This country has a high violent crime rate. No matter whether you live in Johannesburg, Cape Town, Durban or other areas where there are large populations of people living, there is no escaping the fact that crime is rife around us.
Many teenagers and young adults are imitating the actions of their “would-be” role models and turning to petty theft and in some cases, rape and murder.
Juvenile crime in South Africa is to be expected
Reason being that children learn from a young age that violence in this country is an acceptable solution for their problems. Do not get us wrong, we love this country and we are not saying that this applies to every child as there are many children that do not commit juvenile crime but there are factors that lead to increasing numbers of children turning to violence and other crimes. Such factors include unemployment, poverty, the availability of guns and drugs. This has meant that SA criminal law is being confronted frequently with younger and younger criminals and as a result there are now special laws pertaining to children.
At present, criminal law follows an elementalogical concept of crime and therefore each crime committed consists of three elements:
- the act
The same applies to juvenile crime in South Africa however there are variations in accountability and negligence that apply to children offenders. These variations are in terms of age. Should a child be under 7 years of age, they are called infants and therefore presumed to be not accountable and therefore cannot acquire criminal liability.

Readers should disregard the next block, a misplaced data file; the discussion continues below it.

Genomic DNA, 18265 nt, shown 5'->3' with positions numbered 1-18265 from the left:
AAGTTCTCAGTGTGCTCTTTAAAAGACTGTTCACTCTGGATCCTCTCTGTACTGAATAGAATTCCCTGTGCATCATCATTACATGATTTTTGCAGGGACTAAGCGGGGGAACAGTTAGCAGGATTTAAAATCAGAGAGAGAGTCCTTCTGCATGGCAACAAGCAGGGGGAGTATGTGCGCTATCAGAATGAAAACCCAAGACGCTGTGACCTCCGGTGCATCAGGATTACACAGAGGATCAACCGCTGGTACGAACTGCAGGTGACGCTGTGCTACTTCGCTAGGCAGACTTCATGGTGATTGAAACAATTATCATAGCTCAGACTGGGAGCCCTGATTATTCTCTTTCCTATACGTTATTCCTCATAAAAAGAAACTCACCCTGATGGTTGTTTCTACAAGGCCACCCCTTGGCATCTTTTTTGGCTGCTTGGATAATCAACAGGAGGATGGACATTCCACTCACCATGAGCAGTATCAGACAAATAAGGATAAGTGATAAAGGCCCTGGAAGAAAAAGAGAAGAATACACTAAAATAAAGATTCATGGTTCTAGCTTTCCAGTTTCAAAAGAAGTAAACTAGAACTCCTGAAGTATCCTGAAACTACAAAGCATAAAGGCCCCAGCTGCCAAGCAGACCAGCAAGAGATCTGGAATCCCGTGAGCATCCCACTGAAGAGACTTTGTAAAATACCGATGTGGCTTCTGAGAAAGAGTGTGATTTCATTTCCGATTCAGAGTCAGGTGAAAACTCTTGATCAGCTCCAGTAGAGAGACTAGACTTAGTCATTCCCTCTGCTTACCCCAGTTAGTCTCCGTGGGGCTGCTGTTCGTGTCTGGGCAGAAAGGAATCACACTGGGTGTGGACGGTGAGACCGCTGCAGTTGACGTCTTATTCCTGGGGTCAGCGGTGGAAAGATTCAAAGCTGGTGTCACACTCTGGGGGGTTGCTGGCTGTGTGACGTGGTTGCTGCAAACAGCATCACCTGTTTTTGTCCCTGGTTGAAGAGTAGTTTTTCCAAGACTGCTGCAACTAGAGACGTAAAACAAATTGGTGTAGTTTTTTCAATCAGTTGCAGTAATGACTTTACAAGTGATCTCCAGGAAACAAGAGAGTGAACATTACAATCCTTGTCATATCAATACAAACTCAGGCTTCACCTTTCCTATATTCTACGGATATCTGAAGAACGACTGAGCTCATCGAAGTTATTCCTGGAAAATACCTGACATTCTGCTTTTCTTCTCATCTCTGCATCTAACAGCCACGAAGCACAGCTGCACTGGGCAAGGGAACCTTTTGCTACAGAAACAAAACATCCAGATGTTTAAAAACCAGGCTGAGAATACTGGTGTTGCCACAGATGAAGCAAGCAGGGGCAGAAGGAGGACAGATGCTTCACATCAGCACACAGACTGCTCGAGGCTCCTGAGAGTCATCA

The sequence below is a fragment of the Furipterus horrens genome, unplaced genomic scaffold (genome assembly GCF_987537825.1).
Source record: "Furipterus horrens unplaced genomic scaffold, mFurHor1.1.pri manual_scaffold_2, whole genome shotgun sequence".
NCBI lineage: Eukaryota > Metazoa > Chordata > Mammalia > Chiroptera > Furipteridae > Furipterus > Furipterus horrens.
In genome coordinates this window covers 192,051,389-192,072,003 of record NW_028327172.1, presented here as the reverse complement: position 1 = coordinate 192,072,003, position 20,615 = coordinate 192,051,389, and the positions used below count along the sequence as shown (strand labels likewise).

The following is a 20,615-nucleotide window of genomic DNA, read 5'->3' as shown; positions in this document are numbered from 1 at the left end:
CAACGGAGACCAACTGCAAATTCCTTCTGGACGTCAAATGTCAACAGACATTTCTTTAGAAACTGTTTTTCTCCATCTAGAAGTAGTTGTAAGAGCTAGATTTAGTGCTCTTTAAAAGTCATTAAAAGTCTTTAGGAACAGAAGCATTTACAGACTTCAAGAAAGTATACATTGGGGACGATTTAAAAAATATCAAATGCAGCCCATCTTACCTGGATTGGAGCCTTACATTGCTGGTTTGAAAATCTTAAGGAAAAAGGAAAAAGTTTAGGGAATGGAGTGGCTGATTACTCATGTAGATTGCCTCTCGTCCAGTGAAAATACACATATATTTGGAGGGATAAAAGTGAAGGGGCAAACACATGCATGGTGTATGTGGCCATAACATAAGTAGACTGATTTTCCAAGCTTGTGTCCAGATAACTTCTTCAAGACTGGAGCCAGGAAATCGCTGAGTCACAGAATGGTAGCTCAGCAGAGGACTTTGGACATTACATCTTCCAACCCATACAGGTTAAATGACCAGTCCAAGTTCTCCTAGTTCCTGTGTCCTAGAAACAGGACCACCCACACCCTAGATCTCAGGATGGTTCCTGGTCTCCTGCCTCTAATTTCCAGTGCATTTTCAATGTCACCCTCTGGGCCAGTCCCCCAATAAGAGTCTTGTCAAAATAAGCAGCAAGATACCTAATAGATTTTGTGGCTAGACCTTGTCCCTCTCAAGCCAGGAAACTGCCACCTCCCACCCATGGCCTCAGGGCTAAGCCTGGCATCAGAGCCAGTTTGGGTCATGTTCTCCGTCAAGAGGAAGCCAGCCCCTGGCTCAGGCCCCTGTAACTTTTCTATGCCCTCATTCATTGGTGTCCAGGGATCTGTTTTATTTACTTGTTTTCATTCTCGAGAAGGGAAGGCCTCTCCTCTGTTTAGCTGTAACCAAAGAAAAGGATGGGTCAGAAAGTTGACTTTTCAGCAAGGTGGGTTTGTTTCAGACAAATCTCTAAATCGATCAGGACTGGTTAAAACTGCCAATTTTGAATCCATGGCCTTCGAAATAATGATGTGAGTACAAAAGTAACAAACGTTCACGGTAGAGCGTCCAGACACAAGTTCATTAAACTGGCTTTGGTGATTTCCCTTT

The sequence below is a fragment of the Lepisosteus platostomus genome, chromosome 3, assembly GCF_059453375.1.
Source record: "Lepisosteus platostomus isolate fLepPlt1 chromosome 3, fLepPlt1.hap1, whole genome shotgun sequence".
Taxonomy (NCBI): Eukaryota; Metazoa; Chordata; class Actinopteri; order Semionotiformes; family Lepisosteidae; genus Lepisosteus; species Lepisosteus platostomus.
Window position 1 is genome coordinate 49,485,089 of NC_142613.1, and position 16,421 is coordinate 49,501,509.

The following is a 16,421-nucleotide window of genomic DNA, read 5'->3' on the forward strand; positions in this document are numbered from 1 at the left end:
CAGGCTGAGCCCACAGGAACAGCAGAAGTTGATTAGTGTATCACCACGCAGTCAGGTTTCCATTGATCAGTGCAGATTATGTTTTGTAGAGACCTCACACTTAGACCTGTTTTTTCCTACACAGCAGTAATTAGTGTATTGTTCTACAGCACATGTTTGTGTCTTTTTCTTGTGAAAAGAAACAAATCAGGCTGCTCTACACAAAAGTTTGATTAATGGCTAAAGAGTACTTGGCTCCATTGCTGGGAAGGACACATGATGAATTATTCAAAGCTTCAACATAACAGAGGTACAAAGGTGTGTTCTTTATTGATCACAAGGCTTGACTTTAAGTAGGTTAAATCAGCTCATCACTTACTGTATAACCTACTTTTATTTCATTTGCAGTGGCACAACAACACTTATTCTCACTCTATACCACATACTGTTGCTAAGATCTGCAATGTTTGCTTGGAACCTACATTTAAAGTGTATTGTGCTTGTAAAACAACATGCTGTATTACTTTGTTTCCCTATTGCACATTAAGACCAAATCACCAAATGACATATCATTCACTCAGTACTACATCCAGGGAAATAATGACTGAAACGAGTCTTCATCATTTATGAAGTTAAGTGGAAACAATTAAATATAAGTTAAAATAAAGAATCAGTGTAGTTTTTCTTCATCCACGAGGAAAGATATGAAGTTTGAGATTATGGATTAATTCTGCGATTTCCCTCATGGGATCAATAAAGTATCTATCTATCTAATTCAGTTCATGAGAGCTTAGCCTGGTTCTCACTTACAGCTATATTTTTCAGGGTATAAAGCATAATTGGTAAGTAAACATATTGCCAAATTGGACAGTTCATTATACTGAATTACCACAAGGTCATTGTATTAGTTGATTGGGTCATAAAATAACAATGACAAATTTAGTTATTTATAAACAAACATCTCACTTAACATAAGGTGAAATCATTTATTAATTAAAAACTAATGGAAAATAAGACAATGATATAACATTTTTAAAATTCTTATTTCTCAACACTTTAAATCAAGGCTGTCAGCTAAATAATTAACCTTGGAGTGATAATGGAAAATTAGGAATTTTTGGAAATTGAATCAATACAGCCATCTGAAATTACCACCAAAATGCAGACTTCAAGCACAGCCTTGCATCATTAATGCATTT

The second age limit is that of 14 years and therefore should a child be between 7 years old and 14 years old, they are presumed to be not accountable. This is however unless the court can prove that the child possessed the mental capacity to realise the wrongfulness of his/her actions.
The third and last age limit is 21 years old. Therefore between the ages of 14 years and 21 years, a child is deemed to be accountable and there in the same position as an adult.
Should you require more information in this regard then the best idea would be to contact a legal professional who can provide you with all the details and regulations on juvenile crime in the country of South Africa.